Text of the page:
The end of a Starbucks

Please note: While my books were translated by professionals, this blog post got a little help from AI, meaning it may not be a perfect translation.

François and I were standing in line for the Starbucks in the shopping center of Keio-Hachioji station, when a poster caught his eye. One of those posters with big red and yellow letters, and something in Japanese that translated as “clearance sale.” I had seen the poster before, but since my brain still doesn’t automatically translate Japanese, I hadn’t given it a second thought, and assumed it was just another advertising poster. But François’s Japanese is better, so he asked the barista, “Clearance sale?” – “Yes,” said the barista, “everything closes on March 31. We’re leaving too, the whole building is vacating.”


At home, I cranked up google. I found news articles about the building, and that it was closing because some serious work needed to be done on the core. In earthquake-prone Japan, that’s a big deal, so I get that. But gosh. The mall is eleven stories high, with restaurants on the top two floors, a fresh food store in the basement, a McDonalds on the second floor, and a Starbucks and a fake French bakery on the ground floor. There are also clothing stores, a music store, a train goodies store and the Japanese version of Euroland, called Daiso. And all of that is going to close next week.

When I was at Daiso last week, parts of the store were already cordoned off. With no more new stock coming in, the store looked empty. The clothing stores have discounts of up to 70% and suddenly I also understand why, after one store left, they just filled the second floor with gachapon – those Japanese devices that you throw a coin into and then turn a knob and get a toy out.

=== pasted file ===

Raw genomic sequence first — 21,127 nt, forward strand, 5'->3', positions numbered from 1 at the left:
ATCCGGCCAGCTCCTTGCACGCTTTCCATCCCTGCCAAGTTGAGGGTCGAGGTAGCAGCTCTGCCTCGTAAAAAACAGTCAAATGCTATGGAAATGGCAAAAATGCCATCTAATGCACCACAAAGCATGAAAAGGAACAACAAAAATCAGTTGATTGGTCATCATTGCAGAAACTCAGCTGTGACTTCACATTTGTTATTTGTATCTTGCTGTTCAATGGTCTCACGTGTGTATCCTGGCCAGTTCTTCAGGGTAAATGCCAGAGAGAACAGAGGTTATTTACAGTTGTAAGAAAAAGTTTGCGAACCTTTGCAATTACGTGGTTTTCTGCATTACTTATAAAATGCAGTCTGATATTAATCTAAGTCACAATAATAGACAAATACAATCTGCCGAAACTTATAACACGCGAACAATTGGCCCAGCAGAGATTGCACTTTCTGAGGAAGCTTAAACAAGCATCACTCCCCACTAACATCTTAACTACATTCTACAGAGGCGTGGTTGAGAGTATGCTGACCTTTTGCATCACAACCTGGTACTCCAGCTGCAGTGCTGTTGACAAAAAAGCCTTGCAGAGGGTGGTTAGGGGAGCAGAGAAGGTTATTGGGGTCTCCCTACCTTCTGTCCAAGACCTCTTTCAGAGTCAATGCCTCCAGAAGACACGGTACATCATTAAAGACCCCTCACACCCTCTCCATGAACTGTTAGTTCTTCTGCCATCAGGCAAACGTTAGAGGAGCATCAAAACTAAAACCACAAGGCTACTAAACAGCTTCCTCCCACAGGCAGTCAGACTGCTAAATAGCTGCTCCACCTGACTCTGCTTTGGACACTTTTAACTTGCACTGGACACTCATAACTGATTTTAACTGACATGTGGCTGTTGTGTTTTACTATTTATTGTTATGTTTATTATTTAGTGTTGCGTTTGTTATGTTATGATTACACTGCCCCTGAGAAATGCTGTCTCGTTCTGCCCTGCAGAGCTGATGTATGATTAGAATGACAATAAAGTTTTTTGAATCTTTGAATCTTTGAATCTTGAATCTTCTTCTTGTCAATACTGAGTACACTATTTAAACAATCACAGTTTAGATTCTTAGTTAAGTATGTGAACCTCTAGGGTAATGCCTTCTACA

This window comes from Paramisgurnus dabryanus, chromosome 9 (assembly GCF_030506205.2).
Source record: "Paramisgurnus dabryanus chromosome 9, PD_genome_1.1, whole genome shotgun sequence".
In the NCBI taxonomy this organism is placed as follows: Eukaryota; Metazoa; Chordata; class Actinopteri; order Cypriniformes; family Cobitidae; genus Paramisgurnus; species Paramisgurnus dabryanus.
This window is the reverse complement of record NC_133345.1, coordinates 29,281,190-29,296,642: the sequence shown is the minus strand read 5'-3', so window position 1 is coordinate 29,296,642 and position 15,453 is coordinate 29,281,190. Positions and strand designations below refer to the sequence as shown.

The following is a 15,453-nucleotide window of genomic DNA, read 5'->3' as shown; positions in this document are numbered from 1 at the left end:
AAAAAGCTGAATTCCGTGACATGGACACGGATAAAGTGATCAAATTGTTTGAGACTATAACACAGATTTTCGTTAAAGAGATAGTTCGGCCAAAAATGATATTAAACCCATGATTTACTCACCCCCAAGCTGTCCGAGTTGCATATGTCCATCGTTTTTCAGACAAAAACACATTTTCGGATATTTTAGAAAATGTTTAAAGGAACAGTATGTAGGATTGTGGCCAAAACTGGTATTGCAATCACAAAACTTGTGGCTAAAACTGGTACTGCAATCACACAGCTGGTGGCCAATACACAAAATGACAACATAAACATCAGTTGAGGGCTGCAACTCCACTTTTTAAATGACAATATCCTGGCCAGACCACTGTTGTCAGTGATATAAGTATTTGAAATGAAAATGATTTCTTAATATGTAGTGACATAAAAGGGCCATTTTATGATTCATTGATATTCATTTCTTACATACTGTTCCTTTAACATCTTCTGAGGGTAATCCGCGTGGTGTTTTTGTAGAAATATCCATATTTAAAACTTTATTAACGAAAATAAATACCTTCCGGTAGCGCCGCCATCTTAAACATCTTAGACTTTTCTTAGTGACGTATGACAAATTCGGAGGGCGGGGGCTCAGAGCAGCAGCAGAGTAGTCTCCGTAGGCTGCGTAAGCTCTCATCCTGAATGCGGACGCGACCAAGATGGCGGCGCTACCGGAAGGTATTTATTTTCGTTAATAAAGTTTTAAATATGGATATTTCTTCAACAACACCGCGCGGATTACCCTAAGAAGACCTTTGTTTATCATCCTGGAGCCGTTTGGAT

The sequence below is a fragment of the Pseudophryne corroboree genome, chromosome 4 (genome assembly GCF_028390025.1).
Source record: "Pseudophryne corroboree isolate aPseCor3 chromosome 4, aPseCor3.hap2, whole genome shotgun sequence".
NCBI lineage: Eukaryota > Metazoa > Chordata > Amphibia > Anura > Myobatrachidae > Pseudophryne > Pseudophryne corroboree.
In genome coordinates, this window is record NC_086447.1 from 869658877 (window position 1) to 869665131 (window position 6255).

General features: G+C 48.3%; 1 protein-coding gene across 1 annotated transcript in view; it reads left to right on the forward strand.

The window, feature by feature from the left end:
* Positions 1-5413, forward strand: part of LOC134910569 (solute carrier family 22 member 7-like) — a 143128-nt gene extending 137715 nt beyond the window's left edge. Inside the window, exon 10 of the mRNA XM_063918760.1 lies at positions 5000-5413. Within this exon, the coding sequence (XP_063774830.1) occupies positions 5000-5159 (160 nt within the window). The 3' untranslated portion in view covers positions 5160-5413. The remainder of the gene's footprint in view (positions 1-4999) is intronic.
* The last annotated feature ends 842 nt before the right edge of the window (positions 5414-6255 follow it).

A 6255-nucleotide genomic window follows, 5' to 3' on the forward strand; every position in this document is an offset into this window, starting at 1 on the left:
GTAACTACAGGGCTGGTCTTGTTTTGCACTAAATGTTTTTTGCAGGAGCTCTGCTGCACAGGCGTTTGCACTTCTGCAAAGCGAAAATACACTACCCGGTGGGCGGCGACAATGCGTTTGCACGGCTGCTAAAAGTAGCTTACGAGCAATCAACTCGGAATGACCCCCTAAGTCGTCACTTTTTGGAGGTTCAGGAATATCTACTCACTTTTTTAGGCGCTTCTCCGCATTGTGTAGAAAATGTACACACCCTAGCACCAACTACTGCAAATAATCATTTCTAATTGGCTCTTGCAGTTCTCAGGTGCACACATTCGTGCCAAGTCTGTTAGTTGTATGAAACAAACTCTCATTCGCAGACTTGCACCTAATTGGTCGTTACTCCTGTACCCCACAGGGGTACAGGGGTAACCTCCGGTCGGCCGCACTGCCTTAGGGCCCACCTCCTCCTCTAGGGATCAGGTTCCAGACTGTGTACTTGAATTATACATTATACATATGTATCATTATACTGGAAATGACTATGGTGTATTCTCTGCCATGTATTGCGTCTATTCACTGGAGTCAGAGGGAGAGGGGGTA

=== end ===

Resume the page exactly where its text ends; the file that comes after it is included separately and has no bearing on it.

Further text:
As you may know, Starbucks is pretty much my life. It’s my safe place, but also a reason to go on adventures. In the Starbucks app, I collect medals for each Japanese prefecture (province), and a Starbucks branch in a special or old building is worth a trip for me. Now the Starbucks in this station is far from special. But it was the Starbucks closest to my home, and thus the place where, I can see in my app, I have been to more than 200 times. This was the place where I went through stacks of paper with book corrections, where I came home after a long trip from Holland, where I sometimes sat down just before closing time to clear my head. This was the store where I practiced my Japanese, where the staff knew my order and handed out compliments when I stood at the counter with a cool new tumbler or outfit.

This Sunday it will close. Of course I’m going to stop by, and I’m afraid I might even shed a tear. There are three other Starbucks branches a five-minute walk from this one, but still. Not the same.